NETWORKING REFERENCE

Address The Address class is the Internet address manipulation class. The class can be used to perform the conversion between a host name and an IP address. The opposite is also possible. Finally, the class supports both IP version 4 and IP version 6 address formats. Predicate address-p Inheritance Object Constructors Address (String) The Address constructor create an IP address object by name. The name argument is a string of a host name or a valid IP address representation. Address (String Boolean) The Address constructor create an IP address object by name and force the reverse lookup resolution depending on the boolean flag value. The first argument is a string of a host name or a valid IP address representation. The second argument is a boolean flag that indicates whether or not reverse lookup must occur during the construction. Operators == -> Boolean (Address) The == operator returns true if the calling object is equal to the address argument. != -> Boolean (Address) The != operator returns true if the calling object is not equal to the address argument. < -> Boolean (Address) The < operator returns true if the calling address is less than the address object. <= -> Boolean (Address) The <= operator returns true if the calling address is less equal than the address object. > -> Boolean (Address) The > operator returns true if the calling address is greater than the address object. >= -> Boolean (Address) The <= operator returns true if the calling address is greater equal than the address object. ++ -> Address (Address) The ++ operator increments the calling address by one position. Methods resolve -> String Boolean (none) The resolve method resolves an host name and eventually performs a reverse lookup. The first argument is a string of a host name or a valid IP address representation. The second argument is a boolean flag that indicates whether or not reverse lookup must occur during the resolution. get-name -> String (none) The get-name method returns the original name used during the object construction. get-address -> String (none) The get-address method returns a string representation of the IP address. The string representation follows the IP version 4 or IP version 6 preferred formats, depending on the internal representation. get-vector -> Vector (none) The get-vector method returns a vector representation of the IP address. The vector result follows the IP version 4 or IP version 6 preferred format, depending on the internal representation. get-canonical-name -> String (none) The get-canonical-name method returns a fully qualified name of the address. The resulting name is obtained by performing a reverse lookup. Note that the name can be different from the original name. get-alias-size -> Integer (none) The get-alias-size method returns the number of aliases for the address. The number of aliases includes as well the primary resolved name which is located at index 0. get-alias-name -> String (Integer) The get-alias-name method returns a fully qualified name of the address alias by index. The first argument is the alias index number which must be in the alias index range. The resulting name is obtained by performing a reverse lookup. Note that the name can be different from the original name. Using index 0 is equivalent to call get-canonical-name. get-alias-address -> String (Integer) The get-alias-address method returns a string representation of the IP address alias by index. The first argument is the alias index number which must be in the alias index range. The string representation follows the IP version 4 or IP version 6 preferred formats, depending on the internal representation. Using index 0 is equivalent to call get-address. get-alias-vector -> Vector (Integer) The get-alias-vector method returns a vector representation of the IP address alias by index. The first argument is the alias index number which must be in the alias index range. The vector result follows the IP version 4 or IP version 6 preferred format, depending on the internal representation. Using index 0 is equivalent to call get-vector. Functions get-loopback -> String (none) The get-loopback function returns the name of the machine loopback. On a UNIX system, that name is localhost. get-tcp-service -> String (Integer) The get-tcp-service function returns the name of the tcp service given its port number. For example, the tcp service at port 13 is the daytime server. get-udp-service -> String (Integer) The get-udp-service function returns the name of the udp service given its port number. For example, the udp service at port 19 is the chargen server.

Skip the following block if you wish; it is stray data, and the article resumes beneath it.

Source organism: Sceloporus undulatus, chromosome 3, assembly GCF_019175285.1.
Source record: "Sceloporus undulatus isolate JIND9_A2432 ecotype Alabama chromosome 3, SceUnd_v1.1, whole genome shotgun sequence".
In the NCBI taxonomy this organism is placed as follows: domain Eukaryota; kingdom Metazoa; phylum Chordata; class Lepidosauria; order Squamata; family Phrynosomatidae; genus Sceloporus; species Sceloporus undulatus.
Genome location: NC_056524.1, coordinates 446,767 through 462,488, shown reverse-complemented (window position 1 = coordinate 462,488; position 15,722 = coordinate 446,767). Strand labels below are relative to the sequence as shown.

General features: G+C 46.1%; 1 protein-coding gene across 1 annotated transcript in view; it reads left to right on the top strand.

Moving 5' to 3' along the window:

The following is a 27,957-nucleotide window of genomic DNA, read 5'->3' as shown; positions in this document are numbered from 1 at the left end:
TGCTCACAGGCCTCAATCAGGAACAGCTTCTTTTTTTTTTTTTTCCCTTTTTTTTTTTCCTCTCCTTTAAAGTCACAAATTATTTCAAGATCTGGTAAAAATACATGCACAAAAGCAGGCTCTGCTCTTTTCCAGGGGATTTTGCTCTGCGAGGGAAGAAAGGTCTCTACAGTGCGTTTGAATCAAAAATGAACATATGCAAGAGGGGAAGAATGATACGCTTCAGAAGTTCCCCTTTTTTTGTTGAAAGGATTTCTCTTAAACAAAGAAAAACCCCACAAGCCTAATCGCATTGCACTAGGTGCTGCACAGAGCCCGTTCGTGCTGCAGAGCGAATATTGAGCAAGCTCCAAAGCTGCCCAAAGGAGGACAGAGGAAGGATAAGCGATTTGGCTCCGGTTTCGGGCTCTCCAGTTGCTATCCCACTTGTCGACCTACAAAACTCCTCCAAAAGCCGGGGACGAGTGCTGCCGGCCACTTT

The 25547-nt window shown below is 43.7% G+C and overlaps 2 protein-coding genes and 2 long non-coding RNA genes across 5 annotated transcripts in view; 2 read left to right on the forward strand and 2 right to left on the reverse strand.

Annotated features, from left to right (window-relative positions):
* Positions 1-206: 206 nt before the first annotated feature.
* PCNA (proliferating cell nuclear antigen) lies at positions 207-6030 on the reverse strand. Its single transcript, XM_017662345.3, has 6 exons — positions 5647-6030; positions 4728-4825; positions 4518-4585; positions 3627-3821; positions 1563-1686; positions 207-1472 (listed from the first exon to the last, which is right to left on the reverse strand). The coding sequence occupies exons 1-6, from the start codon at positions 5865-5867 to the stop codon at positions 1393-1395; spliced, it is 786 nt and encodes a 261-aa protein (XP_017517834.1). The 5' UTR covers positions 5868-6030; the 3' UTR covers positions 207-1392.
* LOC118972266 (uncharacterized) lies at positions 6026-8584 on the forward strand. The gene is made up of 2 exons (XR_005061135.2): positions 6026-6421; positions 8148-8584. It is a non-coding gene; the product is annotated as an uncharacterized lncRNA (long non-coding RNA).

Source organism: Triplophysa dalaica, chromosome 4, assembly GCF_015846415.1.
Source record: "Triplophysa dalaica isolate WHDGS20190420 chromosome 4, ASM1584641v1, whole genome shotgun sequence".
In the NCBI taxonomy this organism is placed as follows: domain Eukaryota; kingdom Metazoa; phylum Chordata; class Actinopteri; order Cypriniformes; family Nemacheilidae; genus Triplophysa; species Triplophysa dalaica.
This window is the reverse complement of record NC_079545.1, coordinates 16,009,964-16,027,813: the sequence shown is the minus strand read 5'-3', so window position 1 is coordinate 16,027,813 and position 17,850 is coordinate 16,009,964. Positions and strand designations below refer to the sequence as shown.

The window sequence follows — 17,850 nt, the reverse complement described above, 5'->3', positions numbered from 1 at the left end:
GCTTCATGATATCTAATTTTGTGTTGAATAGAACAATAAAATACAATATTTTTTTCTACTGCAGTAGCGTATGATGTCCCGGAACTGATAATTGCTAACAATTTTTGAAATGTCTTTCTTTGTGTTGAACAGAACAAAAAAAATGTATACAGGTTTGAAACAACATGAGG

NETWORK SOCKETS REFERENCE